12). or that the sages know nothing.were brought up with the self-same power uniting them into oneness. and to commune with an aspect of nature" (qtd. Romanticism and Transcendentalism embrace loneliness and solitude which are apostrophized by some poets. vacant or in pensive mood. With the sages querying the reason of "this charm" being "wasted on the earth and sky" (l. The Romantic author.www. 1). Issue II April 2013 5 Editor-In-Chief Dr.the-criterion. in Gale 80). the poet merely turns to his unswerving and persistent belief that "beauty is its own excuse for Being" (l. In such a cheerful company. / They stretched in never-ending line" (ll. Emerson also never ventures to even think to ask "Why thou wert III. underpins his pleasant solitude immersed in nature. who stand possibly as symbols of the whole society. "that floats on high o'er vales and hills" (l. 10). the bliss of solitude" in that of Wordsworth are set as key signifiers in analyzing their poems. the Romantic writers tended to cast themselves as prophetic voices crying in the wilderness. / A host of golden daffodils. / Tell them. IV. represented as nature then. O rival of the rose" (l. Vol. He seems utterly disinterested about the public idea regarding him as he frankly uses the phrase "in my simple ignorance. and eventually that "The self-same power that brought me there. Primarily Emerson's oneness with nature tickles our fancy with the poet coalescing his and nature's solitudes being pierced: "In May. that if eyes were made for seeing. 13). Wordsworth. trees. Wordsworth's poem brims over with solitude and its implications as well. which is plainly exemplified in Keats' sonnet VII (1816): "O Solitude! If I with thee dwell. / Beside the lake. when sea-winds pierced our solitudes" (l. asking for their companionship in the course of life. the way Emerson contends against the sages and their rationalism. / Tossing their heads in sprightly dance" (ll. hence phrases such as "our solitudes" in Emerson's poem and "lonely as a cloud. daffodils. Such loneliness and solitude unconsciously tangle the poet with nature and distance him/her from the society and masses. though sprightly and glad. Solitude. disclosed from the social hierarchy. all of these separate objects. As wordless as Wordsworth. 7-12). stars. indistinctly proves his non-conformity in the society. / Let it not be among the jumbled heap / Of murky buildings. 17-18). 2) with "a crowd. / Then beauty is its own excuse for Being" (ll. which are also "Continuous as the stars that shine / And twinkle on the milky The Criterion An International Journal in English ISSN 0976-8165 thee why / This charm is wasted on the earth and sky. brought you" closes his decisive credence to nature and his solitariness in nature. as stated in Emerson's Nature. "the only way a man can be truly alone is to get away from society and also from books. yet his ignorance is simple and negligible.e. the speaker. On the other hand the poet decides to leave the "sages" and link himself with natural beauty. one reading sheds light on the speaker's ignorance about the purpose of Rhodora. transported by the beautiful daffodils. Vishwanath Bite . In truth. 3-5). The image of the daffodils' exuberance and other natural objects' abundance contiguous to the cloud's loneliness. unlike the more socially integrated Augustan writers. plus his complete disregard for them. dear. / They stretched in neverending line / Along the margin of a bay: / Ten thousand saw I at a glance. 9-12). was a sort of modern hermit or exile" (Drabble 872). lost for words. sees nothing for a while but those which are "Continuous as the stars that shine / And twinkle on the milky way. beneath the trees" (ll. i. non-conformity and pleasure "Nourished by Protestant conceptions of intellectual liberty. Therefore. and waves. 7-9)." which could be read paradoxically. Moreover. The first stanza masterfully juxtaposes the lonely cloud. he "gazed— and gazed—but little thought / What beauty the show to me had brought" (ll. climb with me the steep" (De Selincourt 34).

under the discussion of nature's sweet and bitter sides. Nature 64). Wolosky believes that in Wordsworth's poem. the solitude gleaned from nature bestowed a wealth of pleasure upon quite a lot of writers and intellectuals. IV. The poems. Emerson deems a pleasure "mixed with awe" arising as the difference between man and nature is suggested. the dance and "the motion of the flowers is definitely likened to a human activity" (Wolosky 32) which takes place inside the poet. the mountain. since "life invests itself with inevitable conditions. and the pleasure emanated from them make the two poems suitable for a comparative study. Principally the prevailing corruption running through the course of societies secluded many intellectuals but lit the shelter of nature to be taken. Both Wordsworth and Emerson come to bear a very close resemblance to nature and bond heartily with it. Emerson. which the unwise seek to dodge" (Ibid. the hero. 33). including nature and her beauty." then she states that "the poet sees himself in nature. though "in a higher manner.take place inside the poets and bestow epiphany upon them with their poems functioning as interior journey. not different from what we know them. though it is noteworthy that Wordsworth is "a writer sympathetic to others and deeply concerned with social. the camp.the-criterion. the city. IV. The poet fluidly impresses himself on nature. 3-4). Having said that. observes Rhodora "Spreading its leafless blooms in a damp nook. Vol. Conclusion English Romanticism and American Transcendentalism. Issue II April 2013 6 Editor-In-Chief Dr. He partakes in their pleasure as he notices "The purple petals fallen in the pool / Made the black water with their beauty gay" (ll. By a few strokes he delineates. Whence Is the Flower?" by Emerson and "I Wandered Lonely as a Cloud" by Wordsworth.). In a similar sense. / And dances with the daffodils" (ll. Oxford: Oxford University Press. 1907. the "images [attribute] human traits to the natural world" (Ibid. and then he sees nature in himself" (Ibid. in particular upon William Wordsworth and Ralph Waldo Emerson. and non-conformity. Ed. Vishwanath Bite . The Poems of Samuel Taylor Coleridge.www. However. / And then my heart with pleasure fills. New York: Everyman's Library. 93) and wholesome pleasure is taken out of pleasant things "as soon as we seek to separate them [the sweet and bitter sides] from the whole" (Ibid. 1930. followed by wanted or unwanted solitude and nonconformity. They both encompass certain major thematic elements when read between the lines. signs of solitude. thus the "ten thousand" daffodils "flash upon that inward eye / Which is the bliss of solitude. historical and political questions" (O'Neill and Mahoney 74). Natural images."The Rhodora: On Being Asked. Metaphorically speaking. the sun. Analogous social and historical circumstances put the two movements on a par with particular thematic elements. 21-24). She also believes "the dance" to be "a dance of the heart. 5-6). Biographia Literaria. asserts that "punishment is a fruit that unsuspected ripens within the flower of the pleasure which concealed it" (1892. the maiden. Emerson. who is now an inseparable part of nature. Ernest Rhys. Samuel The Criterion An International Journal in English ISSN 0976-8165 In his Essays. as on air. / To please the desert and the sluggish brook" (ll. 95). p.were undergoing tumultuous and epochmaking periods of time in the 19th century.nowhere near one another in terms of geography yet almost concurrently existing. ………………………… . the happiness and pleasure extracted from solitude.). but only lifted from the ground and afloat before the eye" (Emerson. Works Cited: Coleridge. the poet communicates the same pleasure.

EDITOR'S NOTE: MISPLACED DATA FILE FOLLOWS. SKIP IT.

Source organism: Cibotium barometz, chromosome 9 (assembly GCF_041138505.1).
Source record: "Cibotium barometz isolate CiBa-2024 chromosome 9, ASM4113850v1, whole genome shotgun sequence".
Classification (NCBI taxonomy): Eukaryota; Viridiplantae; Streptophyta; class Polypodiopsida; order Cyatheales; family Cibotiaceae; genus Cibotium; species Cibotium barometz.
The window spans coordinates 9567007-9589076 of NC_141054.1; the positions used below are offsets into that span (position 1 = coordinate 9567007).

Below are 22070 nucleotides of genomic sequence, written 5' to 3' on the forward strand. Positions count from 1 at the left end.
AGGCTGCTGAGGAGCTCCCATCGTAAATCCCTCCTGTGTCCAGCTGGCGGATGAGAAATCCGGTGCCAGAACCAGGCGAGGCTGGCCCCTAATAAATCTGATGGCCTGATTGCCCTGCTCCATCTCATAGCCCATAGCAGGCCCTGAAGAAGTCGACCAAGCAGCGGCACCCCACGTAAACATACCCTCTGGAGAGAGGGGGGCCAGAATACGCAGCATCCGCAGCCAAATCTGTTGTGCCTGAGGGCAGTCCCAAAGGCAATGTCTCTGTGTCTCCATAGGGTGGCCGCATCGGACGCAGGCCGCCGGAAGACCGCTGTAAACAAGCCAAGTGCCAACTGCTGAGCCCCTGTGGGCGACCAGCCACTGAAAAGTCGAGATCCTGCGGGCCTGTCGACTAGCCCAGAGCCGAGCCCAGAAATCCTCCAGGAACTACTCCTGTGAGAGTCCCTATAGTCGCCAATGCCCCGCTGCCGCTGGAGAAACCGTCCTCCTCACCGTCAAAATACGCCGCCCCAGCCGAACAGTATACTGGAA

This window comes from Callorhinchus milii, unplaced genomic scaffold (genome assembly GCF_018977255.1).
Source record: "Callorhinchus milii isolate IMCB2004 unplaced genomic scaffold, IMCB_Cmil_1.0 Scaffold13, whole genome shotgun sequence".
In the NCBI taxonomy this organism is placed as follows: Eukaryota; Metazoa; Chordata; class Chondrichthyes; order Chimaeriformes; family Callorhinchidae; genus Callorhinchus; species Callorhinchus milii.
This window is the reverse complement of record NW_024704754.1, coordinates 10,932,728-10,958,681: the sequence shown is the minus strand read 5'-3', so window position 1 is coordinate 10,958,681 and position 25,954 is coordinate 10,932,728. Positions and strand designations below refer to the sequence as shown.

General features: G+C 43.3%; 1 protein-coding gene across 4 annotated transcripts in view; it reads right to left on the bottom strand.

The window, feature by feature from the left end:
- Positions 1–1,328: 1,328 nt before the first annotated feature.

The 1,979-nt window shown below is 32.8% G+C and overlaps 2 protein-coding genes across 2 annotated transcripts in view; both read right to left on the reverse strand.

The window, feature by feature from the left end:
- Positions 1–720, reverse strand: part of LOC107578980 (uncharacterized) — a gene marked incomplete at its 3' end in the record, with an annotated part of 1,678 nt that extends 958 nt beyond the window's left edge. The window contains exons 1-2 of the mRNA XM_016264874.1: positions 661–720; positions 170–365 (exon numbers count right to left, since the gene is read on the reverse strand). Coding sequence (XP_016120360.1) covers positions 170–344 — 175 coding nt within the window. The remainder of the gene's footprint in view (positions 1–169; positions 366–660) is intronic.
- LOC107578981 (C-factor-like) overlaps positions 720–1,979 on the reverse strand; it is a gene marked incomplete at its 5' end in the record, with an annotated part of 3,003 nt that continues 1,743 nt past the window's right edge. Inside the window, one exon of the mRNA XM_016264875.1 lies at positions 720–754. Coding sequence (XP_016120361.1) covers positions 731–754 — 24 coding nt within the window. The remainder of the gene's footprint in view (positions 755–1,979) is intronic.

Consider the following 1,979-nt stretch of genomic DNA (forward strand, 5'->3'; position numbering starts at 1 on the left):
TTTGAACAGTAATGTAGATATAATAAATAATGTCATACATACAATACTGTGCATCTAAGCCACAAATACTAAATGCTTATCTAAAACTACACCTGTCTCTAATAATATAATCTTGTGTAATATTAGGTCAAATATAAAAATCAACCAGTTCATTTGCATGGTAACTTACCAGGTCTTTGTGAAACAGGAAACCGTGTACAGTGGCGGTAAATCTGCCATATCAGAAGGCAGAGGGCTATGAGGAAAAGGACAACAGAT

New York: Barron's Educational Series. (6th ed.www. 102-110. Margaret. Sydney: The University of Sydney. A Comparison of European Romanticism. The Art of Poetry: How to Read a Poem. 1939. and Mahoney. 2008. …………………. 2005. 1892. Natarajan. 2007. Wolosky.. "Emerson’s Argument for Self-reliance as a Significant Factor in a Flourishing Life".). Inc. (Eds.). Robert. (Ed. R.). Ferber. The Poetical Works of Wordsworth. The Poems of John Keats. 1992. Vol.). 2008. Michael. Wordsworth. Philadelphia: Henry Altemus. 2000. Ralph Waldo Emerson and Transcendentalism. Michael. Inc. Gale.). William. Issue II April 2013 7 Editor-In-Chief Dr. Oxford: Blackwell Publishing.W. The Romantic Poets: A Guide To Criticism. New York: Dodd. 1836.). American The Criterion An International Journal in English ISSN 0976-8165 De Selincourt. 1997. (Ed. Barry. The Oxford Companion to English Literature. 2012. . (Ed. Oxford: Oxford University Press. Emerson. Shira. 2(1). Mead & Company. IV. Journal of Philosophy of Life. Francis E. Oxford: Oxford University Press. Vishwanath Bite . 1905. E. Malden: Blackwell Publishing Ltd. Charles. Cornell: Blackwell Publishing Ltd.. Thomas. New York: Barron's Educational Series. Studying Poetry. Nature. Spur. Boston: James Munroe & Co. (Ed. Uttara. Drabble. Romantic Poetry: An Annotated Anthology.Oxford: Oxford University Press.the-criterion. Essays. Skipp. 1966. Kathleen. O'Neill. O'Dwyer. Hutchinson.